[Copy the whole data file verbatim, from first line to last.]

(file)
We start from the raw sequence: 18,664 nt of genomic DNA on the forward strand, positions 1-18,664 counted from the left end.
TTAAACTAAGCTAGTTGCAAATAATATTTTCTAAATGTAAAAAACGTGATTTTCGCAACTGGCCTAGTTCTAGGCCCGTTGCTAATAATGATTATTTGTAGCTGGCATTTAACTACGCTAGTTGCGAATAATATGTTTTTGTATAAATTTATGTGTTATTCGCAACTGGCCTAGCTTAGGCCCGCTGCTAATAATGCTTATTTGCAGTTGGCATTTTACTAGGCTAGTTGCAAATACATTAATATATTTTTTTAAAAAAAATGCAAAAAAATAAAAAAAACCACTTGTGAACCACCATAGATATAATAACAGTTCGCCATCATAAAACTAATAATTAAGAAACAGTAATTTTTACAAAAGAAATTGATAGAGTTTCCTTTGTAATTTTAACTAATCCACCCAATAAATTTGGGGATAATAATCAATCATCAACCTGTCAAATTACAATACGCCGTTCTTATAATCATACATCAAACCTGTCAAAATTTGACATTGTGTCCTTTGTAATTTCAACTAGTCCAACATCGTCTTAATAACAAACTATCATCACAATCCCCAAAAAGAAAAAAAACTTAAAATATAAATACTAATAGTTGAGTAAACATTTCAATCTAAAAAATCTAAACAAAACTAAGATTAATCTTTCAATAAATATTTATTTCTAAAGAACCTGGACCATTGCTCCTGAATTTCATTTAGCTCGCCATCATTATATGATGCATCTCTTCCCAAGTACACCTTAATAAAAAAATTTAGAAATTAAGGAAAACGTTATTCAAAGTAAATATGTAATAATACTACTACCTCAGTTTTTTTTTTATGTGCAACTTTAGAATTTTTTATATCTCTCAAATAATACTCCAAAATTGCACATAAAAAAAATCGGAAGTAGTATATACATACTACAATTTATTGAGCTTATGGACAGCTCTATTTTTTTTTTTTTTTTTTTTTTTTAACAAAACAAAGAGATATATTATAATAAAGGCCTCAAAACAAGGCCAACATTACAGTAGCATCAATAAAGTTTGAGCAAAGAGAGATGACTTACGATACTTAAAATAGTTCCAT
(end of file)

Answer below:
We start from the raw sequence: 18,664 nt of genomic DNA on the forward strand, positions 1-18,664 counted from the left end.
TTAAACTAAGCTAGTTGCAAATAATATTTTCTAAATGTAAAAAACGTGATTTTCGCAACTGGCCTAGTTCTAGGCCCGTTGCTAATAATGATTATTTGTAGCTGGCATTTAACTACGCTAGTTGCGAATAATATGTTTTTGTATAAATTTATGTGTTATTCGCAACTGGCCTAGCTTAGGCCCGCTGCTAATAATGCTTATTTGCAGTTGGCATTTTACTAGGCTAGTTGCAAATACATTAATATATTTTTTTAAAAAAAATGCAAAAAAATAAAAAAAACCACTTGTGAACCACCATAGATATAATAACAGTTCGCCATCATAAAACTAATAATTAAGAAACAGTAATTTTTACAAAAGAAATTGATAGAGTTTCCTTTGTAATTTTAACTAATCCACCCAATAAATTTGGGGATAATAATCAATCATCAACCTGTCAAATTACAATACGCCGTTCTTATAATCATACATCAAACCTGTCAAAATTTGACATTGTGTCCTTTGTAATTTCAACTAGTCCAACATCGTCTTAATAACAAACTATCATCACAATCCCCAAAAAGAAAAAAAACTTAAAATATAAATACTAATAGTTGAGTAAACATTTCAATCTAAAAAATCTAAACAAAACTAAGATTAATCTTTCAATAAATATTTATTTCTAAAGAACCTGGACCATTGCTCCTGAATTTCATTTAGCTCGCCATCATTATATGATGCATCTCTTCCCAAGTACACCTTAATAAAAAAATTTAGAAATTAAGGAAAACGTTATTCAAAGTAAATATGTAATAATACTACTACCTCAGTTTTTTTTTTATGTGCAACTTTAGAATTTTTTATATCTCTCAAATAATACTCCAAAATTGCACATAAAAAAAATCGGAAGTAGTATATACATACTACAATTTATTGAGCTTATGGACAGCTCTATTTTTTTTTTTTTTTTTTTTTTTTAACAAAACAAAGAGATATATTATAATAAAGGCCTCAAAACAAGGCCAACATTACAGTAGCATCAATAAAGTTTGAGCAAAGAGAGATGACTTACGATACTTAAAATAGTTCCAT